Hon. members can say: "You should have waited. You should have postponed this to the fall. You should have conducted the committee hearings this summer. You should have done a lot of things". I can say from my point of view I am delighted that we are here, that we are doing this, that Parliament is discussing it this afternoon. This is a good improvement to the law. It builds upon this government's commitment to do something about violence directed against women and children.

I mention children. Quite frankly the provisions that allow us for the first time to ban convicted child molesters from hanging around parks and from participating in voluntary organizations like the Boy Scouts and Big Brothers were not mentioned enough during the committee process. Convicted child molesters can now be banned from participating in those organizations. I think that is great.

This is in combination with the child pornography bill that is also before Parliament. I hope and pray that can get through Parliament as well. This month of June 1993 is a bad month for child molesters in Canada. I am very proud and very determined and make no apologies to anyone for the course we are on.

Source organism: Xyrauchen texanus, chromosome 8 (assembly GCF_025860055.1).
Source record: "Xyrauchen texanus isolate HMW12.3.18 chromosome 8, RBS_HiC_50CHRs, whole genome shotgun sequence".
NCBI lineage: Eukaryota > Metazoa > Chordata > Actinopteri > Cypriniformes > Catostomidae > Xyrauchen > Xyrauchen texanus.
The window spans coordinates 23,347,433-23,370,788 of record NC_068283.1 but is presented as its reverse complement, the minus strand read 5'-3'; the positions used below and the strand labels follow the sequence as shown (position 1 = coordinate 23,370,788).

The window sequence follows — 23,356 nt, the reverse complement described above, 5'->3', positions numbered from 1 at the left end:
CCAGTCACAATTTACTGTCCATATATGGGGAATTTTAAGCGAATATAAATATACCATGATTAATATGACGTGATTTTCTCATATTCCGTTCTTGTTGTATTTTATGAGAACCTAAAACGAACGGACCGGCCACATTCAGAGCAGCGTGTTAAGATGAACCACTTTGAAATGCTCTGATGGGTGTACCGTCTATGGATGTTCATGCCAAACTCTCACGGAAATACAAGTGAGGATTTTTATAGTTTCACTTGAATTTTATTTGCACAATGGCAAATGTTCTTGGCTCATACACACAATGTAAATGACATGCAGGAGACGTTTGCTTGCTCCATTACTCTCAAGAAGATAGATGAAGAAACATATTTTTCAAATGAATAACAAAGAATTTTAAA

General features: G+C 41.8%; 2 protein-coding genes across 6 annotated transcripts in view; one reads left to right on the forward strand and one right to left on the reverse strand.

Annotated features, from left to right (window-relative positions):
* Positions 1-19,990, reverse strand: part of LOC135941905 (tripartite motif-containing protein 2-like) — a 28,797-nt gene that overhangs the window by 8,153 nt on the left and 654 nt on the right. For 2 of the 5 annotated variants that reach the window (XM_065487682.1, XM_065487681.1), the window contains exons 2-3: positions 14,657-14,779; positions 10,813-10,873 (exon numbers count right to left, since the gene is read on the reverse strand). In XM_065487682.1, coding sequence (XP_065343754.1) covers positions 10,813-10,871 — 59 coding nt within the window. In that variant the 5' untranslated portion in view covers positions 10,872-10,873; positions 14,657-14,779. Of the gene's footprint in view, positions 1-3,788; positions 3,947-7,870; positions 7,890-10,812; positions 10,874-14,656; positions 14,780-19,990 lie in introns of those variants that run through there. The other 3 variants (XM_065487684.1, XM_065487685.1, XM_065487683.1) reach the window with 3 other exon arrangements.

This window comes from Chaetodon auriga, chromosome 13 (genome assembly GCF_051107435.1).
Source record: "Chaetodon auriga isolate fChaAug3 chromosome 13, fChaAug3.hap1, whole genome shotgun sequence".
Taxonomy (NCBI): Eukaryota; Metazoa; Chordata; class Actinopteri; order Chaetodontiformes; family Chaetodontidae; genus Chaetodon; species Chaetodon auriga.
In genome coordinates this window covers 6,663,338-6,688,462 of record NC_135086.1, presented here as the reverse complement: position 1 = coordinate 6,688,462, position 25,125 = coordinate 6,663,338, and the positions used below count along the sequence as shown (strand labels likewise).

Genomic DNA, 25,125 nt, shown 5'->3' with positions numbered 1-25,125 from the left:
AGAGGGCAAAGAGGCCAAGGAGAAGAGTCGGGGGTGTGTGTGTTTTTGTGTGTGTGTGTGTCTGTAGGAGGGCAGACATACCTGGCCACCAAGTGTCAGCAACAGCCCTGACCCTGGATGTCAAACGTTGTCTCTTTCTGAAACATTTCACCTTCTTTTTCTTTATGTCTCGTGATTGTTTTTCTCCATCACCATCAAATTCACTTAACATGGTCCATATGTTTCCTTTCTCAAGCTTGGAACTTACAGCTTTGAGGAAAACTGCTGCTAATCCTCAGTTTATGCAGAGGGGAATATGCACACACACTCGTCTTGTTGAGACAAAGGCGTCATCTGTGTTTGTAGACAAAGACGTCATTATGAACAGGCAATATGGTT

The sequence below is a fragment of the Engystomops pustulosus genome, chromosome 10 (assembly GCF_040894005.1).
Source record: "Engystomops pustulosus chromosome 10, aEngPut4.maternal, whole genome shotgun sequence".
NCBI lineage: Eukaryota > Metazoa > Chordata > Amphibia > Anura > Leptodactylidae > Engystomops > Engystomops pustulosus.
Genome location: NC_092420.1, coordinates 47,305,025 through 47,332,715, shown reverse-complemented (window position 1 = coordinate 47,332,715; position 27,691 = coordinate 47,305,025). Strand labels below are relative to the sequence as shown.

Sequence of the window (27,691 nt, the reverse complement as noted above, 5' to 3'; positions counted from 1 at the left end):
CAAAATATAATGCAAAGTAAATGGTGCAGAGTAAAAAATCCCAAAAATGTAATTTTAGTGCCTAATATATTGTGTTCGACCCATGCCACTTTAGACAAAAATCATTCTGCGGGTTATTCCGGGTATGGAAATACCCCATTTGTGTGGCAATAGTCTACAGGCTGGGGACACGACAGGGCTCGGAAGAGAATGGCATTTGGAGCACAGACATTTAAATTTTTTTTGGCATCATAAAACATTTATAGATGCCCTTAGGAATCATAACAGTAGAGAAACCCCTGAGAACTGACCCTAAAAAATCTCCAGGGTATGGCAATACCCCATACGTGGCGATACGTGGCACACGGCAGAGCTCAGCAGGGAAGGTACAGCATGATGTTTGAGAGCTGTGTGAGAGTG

With respect to the amendment the hon. member mentioned, I can appreciate that every piece of legislation as proposed at the committee stage will be reviewed in three or five years. I wonder whether it is necessary on two counts.

Government Orders

I believe the Access to Information Act was mentioned by one hon. member. It was a completely new change to the parliamentary system. I can see the logic of building in a three or five-year review process. With respect to the child abuse sections it was a fundamental change as to the way we treat children in our criminal justice system, and there was a review process of that.

This legislation builds on what we have already done. The provisions with respect to children and the rules with respect to cross-examination build on Bill C-15. The provisions with respect to sexual harassment are an extension of the intimidation sections in the Criminal Code. For the most part this is not unique. This is not a break with the past. This is building on what we already have.

I have another concern with respect to this matter. I do not think we should have to wait five years or six years to do this type of thing. The Department of Justice monitors all the changes made by Parliament. It monitors them on a continuing basis.